Roy Underhill had a long running series on PBS. First started in 1979 it was titled " The Woodwright's Shop" and covered traditional woodcraft, before the onslaught of modern power tools. Roy's woodwright was a "jack-of-all-trades". Throughout the series and in the five books published on the series, Roy takes you through the historical and hands-on aspects of building, construction, and workshop, from blacksmith work to cutting out and putting up a timber frame building and everything in between. As far as working knowledge goes, I see Roy's character and the Grandpa character in "A Book Of Country Things" as being very close, they certainly worked with similar tools.
Five books were published on the series, I have four. I am missing the second volume in the series, I'll find it one day, ha, ha. I will revisit these volumes at a later date, but today I am focused on treadle lathes.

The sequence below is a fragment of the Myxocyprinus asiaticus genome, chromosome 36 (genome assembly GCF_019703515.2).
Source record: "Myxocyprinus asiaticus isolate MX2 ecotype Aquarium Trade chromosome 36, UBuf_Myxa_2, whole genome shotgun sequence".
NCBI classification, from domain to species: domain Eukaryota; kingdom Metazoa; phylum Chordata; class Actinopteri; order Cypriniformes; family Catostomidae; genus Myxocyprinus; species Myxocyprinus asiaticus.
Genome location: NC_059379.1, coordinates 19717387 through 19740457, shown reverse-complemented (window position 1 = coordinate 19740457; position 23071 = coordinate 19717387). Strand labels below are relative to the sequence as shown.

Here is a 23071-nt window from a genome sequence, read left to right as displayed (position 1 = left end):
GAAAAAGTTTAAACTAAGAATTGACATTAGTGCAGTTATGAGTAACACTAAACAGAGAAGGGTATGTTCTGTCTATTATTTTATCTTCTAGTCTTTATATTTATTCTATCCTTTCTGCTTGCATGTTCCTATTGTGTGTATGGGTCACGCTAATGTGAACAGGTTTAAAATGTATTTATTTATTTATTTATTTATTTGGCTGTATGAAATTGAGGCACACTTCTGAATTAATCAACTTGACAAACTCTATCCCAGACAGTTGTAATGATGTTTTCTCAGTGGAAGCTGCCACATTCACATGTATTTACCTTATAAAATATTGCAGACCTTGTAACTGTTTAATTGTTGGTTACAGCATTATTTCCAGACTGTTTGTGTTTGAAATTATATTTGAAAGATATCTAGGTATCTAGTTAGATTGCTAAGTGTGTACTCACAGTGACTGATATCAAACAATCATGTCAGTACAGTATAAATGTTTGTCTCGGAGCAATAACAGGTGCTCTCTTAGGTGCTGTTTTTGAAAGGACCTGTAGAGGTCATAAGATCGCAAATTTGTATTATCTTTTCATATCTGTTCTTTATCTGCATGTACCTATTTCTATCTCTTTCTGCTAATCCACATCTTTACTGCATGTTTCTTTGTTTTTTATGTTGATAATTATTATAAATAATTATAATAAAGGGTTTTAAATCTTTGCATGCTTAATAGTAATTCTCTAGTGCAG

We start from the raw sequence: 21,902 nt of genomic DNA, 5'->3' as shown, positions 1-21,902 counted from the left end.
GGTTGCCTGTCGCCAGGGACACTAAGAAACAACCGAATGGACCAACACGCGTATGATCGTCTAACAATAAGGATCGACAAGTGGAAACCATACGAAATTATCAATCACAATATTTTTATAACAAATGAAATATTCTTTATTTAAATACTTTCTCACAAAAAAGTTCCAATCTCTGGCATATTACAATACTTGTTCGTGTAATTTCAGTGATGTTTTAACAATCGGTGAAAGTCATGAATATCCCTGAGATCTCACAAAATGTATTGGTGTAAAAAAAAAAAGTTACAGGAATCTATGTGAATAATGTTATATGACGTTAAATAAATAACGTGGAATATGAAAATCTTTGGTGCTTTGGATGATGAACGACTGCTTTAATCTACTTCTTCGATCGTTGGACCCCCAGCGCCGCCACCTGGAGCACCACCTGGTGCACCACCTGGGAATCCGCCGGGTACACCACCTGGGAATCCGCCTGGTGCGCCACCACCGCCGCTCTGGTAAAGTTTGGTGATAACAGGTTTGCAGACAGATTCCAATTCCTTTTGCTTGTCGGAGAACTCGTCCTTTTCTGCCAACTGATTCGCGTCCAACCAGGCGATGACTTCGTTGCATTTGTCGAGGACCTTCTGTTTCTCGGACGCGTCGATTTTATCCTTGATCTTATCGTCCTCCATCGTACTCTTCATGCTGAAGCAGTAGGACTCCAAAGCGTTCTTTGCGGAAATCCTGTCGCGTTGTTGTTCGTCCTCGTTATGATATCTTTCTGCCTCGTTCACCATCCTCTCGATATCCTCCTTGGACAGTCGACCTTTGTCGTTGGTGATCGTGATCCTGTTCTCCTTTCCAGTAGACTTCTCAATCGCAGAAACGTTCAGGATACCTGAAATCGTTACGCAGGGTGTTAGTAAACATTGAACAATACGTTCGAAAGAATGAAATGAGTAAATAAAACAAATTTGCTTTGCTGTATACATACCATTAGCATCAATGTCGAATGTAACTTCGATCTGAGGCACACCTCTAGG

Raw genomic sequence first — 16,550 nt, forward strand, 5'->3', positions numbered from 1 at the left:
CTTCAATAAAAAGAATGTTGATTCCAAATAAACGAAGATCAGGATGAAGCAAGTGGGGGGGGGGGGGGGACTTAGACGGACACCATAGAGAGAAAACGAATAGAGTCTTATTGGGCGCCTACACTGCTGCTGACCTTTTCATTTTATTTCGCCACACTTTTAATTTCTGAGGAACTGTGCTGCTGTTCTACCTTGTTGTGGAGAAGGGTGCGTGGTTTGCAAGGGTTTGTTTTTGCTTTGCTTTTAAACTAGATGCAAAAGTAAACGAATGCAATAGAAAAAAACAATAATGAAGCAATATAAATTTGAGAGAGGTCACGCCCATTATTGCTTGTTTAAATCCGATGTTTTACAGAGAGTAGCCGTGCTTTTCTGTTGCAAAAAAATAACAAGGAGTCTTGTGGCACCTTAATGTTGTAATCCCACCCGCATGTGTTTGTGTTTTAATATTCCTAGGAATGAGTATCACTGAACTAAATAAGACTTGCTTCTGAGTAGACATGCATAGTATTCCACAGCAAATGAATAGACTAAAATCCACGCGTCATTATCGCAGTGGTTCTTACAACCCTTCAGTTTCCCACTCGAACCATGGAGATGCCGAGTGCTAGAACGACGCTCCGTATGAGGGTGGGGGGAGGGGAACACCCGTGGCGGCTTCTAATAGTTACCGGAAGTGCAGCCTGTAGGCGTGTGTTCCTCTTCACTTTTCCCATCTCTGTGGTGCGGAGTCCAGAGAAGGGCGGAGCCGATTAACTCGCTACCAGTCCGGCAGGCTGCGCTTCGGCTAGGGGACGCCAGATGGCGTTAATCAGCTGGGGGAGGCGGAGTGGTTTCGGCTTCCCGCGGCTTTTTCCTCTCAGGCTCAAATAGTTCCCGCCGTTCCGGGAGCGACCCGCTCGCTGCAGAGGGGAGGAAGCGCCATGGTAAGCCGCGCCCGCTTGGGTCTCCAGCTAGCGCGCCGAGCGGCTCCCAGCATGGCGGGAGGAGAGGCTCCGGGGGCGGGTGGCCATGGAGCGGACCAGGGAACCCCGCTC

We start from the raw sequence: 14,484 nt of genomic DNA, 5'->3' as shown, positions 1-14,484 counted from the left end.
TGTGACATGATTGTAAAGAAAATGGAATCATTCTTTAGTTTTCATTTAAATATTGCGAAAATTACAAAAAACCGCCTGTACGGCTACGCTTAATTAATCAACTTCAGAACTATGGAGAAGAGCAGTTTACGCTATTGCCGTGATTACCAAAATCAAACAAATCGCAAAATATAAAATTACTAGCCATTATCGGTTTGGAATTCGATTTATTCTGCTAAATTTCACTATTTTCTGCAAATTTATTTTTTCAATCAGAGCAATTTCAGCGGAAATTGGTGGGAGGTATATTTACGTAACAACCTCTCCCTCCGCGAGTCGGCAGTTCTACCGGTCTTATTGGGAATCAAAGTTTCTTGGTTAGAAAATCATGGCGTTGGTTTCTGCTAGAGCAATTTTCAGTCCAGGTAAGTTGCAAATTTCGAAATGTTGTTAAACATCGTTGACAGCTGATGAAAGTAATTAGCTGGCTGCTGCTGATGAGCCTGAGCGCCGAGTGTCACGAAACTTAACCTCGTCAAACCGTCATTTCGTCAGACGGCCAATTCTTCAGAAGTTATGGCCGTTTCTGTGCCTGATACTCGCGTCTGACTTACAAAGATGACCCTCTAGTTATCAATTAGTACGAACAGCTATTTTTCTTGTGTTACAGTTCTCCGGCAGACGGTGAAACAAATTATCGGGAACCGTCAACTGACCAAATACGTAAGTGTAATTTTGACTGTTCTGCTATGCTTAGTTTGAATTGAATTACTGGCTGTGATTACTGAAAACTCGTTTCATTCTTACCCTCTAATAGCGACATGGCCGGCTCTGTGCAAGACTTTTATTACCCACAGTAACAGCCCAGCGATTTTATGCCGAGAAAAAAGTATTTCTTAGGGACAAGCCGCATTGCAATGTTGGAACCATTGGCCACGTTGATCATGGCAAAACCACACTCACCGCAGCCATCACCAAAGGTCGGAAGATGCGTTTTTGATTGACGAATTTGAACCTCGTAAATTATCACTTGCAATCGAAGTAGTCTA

In the third volume "The Woodwright's Work Book", Chapter 4 covers the history and development of the wood turning lathe.
Roy wanted to build a colonial era wood turning lathe. On a visit to Colonial Williamsburg, Roy took a picture of an actual colonial era treadle lathe, housed there. His intention was to reproduce it. (Check out the pavers on the floor. If I get tired of the patio stones I used in my ventilated shop space, this is my preferred option. "Canadian Workshop" magazine did an article years ago, on a guy who did this with his large workshop. Looked great.)
Here is a picture of Roy turning a spindle on his reproduced treadle lathe.
Here are two measured drawings of Roy's fine reproduction of the colonial era treadle lathe.
Check back this afternoon for two pdf plans of treadle lathes. One is a reproduction of Roy's reproduction. Of course these are 95% wood construction, as opposed to the all metal construction of the modern version, in the previous post.